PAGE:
Securing legal domestic lumber supply through multi-stakeholder dialogue in Ghana


Securing legal domestic lumber supply through multi-stakeholder dialogue in Ghana

In spite of being banned in 1998, chainsaw milling continues to be a major supplier of Ghana’s domestic lumber needs. Chainsaw milling helps to sustain rural economies and livelihoods, and banning it fuels illegal practices and conflict. Chainsaw milling challenges Ghana’s ambitions to develop a legal and sustainable forestry sector. Addressing the issue in an equitable way will reduce conflicts in the forest sector, diminish forest degradation and support rural livelihoods.

In November 2009, a Voluntary Partnership Agreement (VPA) between the government of Ghana and the EU was ratified, aiming for the legal production of timber. This agreement includes the production for the domestic market which is supplied for more than 80 percent by chainsaw milled lumber. Since the production of and trade in chainsaw lumber is illegal in Ghana, the implementation of the VPA might have a significant impact on local livelihoods and on timber production in Ghana.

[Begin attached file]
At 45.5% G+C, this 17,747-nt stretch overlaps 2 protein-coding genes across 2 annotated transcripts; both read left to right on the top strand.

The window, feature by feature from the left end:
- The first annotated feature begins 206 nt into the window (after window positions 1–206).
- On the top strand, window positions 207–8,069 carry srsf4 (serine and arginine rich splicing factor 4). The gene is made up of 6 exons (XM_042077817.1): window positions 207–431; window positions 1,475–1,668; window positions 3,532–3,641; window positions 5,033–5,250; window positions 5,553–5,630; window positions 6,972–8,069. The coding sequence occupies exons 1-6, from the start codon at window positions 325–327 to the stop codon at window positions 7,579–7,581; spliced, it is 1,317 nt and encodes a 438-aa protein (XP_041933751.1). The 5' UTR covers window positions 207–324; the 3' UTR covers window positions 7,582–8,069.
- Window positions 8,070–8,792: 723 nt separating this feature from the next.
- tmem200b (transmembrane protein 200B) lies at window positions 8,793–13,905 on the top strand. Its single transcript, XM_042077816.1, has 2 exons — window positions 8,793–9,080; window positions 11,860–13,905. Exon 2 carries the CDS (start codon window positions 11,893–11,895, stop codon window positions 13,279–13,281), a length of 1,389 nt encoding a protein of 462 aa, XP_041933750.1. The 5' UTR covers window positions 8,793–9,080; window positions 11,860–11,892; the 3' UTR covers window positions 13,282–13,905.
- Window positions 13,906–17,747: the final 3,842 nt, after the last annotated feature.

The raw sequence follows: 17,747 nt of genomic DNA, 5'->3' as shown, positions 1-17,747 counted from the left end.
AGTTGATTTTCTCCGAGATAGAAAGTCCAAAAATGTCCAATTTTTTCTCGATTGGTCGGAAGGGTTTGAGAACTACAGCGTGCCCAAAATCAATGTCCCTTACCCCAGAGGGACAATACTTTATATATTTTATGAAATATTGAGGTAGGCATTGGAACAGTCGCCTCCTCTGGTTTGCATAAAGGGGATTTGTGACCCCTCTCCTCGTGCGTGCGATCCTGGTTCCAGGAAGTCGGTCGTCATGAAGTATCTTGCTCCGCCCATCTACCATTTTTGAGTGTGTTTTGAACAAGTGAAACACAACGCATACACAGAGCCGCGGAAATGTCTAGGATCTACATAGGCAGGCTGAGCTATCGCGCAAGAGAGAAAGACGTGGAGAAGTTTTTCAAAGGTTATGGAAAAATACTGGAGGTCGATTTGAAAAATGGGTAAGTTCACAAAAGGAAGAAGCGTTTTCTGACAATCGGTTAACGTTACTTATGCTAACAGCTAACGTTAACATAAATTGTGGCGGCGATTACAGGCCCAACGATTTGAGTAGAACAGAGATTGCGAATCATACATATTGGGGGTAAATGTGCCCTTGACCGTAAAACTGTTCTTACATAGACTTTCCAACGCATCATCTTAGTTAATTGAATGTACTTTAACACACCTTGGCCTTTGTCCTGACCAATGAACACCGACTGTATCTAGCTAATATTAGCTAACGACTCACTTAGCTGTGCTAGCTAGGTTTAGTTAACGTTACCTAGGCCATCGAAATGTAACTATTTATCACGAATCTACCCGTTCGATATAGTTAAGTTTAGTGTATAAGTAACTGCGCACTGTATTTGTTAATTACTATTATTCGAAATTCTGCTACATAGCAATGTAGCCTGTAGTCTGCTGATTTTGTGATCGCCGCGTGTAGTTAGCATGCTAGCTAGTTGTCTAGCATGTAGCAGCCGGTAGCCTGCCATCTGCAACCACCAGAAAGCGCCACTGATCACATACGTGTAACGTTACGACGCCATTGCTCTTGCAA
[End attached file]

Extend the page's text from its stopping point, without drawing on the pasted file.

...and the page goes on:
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The chainsaw milling project is using multi-stakeholder dialogue (MSD) as the key mechanism for developing a consensus based action plan addressing the problems associated with chainsaw milling. This MSD is fuelled with sound information to facilitate good decision making. Outcomes from this multi-stakeholder process are piloted in ten communities in Ghana: Goaso and Sunyani in the Brong Ahafo Region, Nkawie and Juaso in the Ashanti Region, Begoro, Kade and Akim Oda in the Eastern Region, Assin Foso in the Central Region, Tarkwa in the Western Region and Nkwanta in the Volta Region.